Can Jimmy Fallon survive his Late Night competition? With Conan O'Brien departing for the Tonight Show, fans of O'Brien's occasional sharp edges might depart for Jimmy Kimmel Live — but those who tuned in for O'Brien's heart might find a better soul mate in Craig Ferguson of the Late Late Show.
Fallon brings youth and energy to the Late Night desk, but no one knows what else. Looking ahead to his debut Monday, check out the hosts' strengths, weaknesses, and occasional tendencies to overshare.
Show and Time: Jimmy Kimmel Live, ABC, 12:05 am
Years on Air: Jan. 2003-present
Trademark: Comedian's-comedian style surliness that hurts people feelings... but still makes us laugh.
Path to late night: Parlayed his popularity as a caller to a Phoenix radio show into a radio career, including a regular gig as Jimmy the Sports Guy on Los Angeles-based KROQ's Kevin and Bean show. Embarked on a TV career that included Comedy Central's The Man Show and Crank Yankers, in which he — yes — makes crank calls.
Big New Promotional Push: The craziest ad ever:
Best Moment: Taking it pretty well when his girlfriend presented him with this.
Weirdest airing of personal business: You saw the Matt Damon video, right?
Show and Time: Late Late Show with Craig Ferguson, CBS, 12:35 am
Years on Air: Jan. 2005-present
Trademark: Brave, self-effacing, surprisingly blunt confessions.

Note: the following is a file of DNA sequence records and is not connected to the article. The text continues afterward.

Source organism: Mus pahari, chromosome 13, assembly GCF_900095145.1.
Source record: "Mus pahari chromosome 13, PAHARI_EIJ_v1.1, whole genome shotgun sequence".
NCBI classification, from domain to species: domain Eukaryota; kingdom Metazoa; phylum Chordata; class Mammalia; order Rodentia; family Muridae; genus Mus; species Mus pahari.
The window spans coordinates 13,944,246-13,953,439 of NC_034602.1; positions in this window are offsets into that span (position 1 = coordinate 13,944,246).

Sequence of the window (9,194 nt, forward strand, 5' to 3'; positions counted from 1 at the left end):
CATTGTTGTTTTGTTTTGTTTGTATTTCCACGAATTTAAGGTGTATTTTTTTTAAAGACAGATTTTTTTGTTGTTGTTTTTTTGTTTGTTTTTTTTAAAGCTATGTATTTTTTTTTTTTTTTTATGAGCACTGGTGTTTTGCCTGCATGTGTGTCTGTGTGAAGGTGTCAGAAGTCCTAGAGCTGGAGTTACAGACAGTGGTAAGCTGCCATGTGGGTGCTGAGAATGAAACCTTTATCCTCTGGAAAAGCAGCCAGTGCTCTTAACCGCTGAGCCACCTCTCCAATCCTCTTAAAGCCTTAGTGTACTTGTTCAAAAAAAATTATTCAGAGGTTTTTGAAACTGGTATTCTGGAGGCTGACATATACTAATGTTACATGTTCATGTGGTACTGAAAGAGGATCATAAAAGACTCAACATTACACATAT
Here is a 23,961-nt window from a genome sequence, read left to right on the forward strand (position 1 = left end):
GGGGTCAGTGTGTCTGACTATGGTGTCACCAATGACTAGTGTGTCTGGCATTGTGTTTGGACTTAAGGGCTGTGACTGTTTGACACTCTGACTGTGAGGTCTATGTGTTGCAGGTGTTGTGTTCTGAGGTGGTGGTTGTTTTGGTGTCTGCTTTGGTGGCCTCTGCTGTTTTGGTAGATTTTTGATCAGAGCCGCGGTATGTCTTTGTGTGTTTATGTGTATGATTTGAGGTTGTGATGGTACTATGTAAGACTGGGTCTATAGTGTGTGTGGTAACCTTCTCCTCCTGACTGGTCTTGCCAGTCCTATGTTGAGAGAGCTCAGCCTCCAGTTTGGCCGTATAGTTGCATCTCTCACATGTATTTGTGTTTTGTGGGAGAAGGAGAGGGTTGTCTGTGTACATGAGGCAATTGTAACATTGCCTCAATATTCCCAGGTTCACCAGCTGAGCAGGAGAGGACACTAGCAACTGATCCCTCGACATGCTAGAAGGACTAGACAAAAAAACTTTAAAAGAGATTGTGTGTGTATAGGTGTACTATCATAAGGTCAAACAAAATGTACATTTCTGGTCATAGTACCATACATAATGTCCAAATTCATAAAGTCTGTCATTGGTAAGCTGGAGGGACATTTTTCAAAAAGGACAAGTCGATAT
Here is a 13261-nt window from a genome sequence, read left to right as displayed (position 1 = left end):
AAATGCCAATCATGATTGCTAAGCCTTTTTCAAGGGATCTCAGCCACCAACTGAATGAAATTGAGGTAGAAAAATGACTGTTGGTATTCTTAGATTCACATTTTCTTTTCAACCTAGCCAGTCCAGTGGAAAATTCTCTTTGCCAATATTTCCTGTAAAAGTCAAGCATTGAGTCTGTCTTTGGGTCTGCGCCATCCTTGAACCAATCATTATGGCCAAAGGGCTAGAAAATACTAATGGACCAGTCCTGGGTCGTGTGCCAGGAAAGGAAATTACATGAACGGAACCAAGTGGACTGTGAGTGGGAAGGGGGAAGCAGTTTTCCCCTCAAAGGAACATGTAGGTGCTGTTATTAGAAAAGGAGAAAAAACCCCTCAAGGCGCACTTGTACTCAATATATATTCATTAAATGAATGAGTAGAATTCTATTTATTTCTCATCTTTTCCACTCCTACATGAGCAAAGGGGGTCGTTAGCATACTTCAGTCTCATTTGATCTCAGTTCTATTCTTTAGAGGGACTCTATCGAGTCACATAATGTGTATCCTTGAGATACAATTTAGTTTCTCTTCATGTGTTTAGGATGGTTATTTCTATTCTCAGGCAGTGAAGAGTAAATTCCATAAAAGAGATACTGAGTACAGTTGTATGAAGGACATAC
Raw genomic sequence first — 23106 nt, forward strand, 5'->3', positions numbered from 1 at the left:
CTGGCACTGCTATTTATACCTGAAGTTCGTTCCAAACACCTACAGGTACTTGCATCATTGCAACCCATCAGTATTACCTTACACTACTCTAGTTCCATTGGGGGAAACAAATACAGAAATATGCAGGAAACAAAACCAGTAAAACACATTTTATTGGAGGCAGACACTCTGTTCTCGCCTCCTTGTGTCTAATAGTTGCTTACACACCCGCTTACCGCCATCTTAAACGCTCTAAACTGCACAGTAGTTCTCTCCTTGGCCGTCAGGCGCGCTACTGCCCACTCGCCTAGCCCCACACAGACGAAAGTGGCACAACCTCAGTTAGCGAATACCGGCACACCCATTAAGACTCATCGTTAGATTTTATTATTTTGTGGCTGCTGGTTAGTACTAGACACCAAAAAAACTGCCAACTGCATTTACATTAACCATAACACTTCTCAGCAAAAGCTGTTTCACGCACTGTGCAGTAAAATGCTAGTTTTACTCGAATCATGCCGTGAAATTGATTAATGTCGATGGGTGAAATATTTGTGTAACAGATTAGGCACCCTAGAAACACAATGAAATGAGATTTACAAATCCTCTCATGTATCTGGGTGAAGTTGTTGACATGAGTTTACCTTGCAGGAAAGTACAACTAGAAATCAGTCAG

Path to late night: Began performing on the United Kingdom comedy circuit as a character called "Bing Hitler." Broke into television in the U.K., then the U.S., eventually playing Drew Carey's boss on The Drew Carey Show.
Big New Promotional Push: Turning up throughout CBS's prime-time schedule this Monday to remind everyone to tune in to his show.
Best Moment: Discussing his alcoholism and when not to joke about someone:
Weirdest airing of personal business: Revealing his secret marriage — lucky number three — on the air.
Show and Time: Late Night with Jimmy Fallon, NBC, 12:35 am
Years on air: The clock starts Monday night.
Trademark: Laughing at his own jokes on Saturday Night Live, and top-notch impersonations everyone forgets he can do.
Path to late night: Always dreamed of appearing on SNL, and got there by way of The Groundlings Theater and performing standup. When he left SNL, executive producer Lorne Michaels suggested he consider taking over as O'Brien's replacement.
Best New Promotional Push: A series of vlogs as he prepares to take to the airwaves.
Best Moment: Getting a talk show. Oh, and this bit of awesomeness.
Weirdest airing of personal business: Besides his admission that things didn't work out so well with making movies? Not much, actually. A New York Times profile a while back suggested a guy with a pretty angst-free life. It was good while it lasted.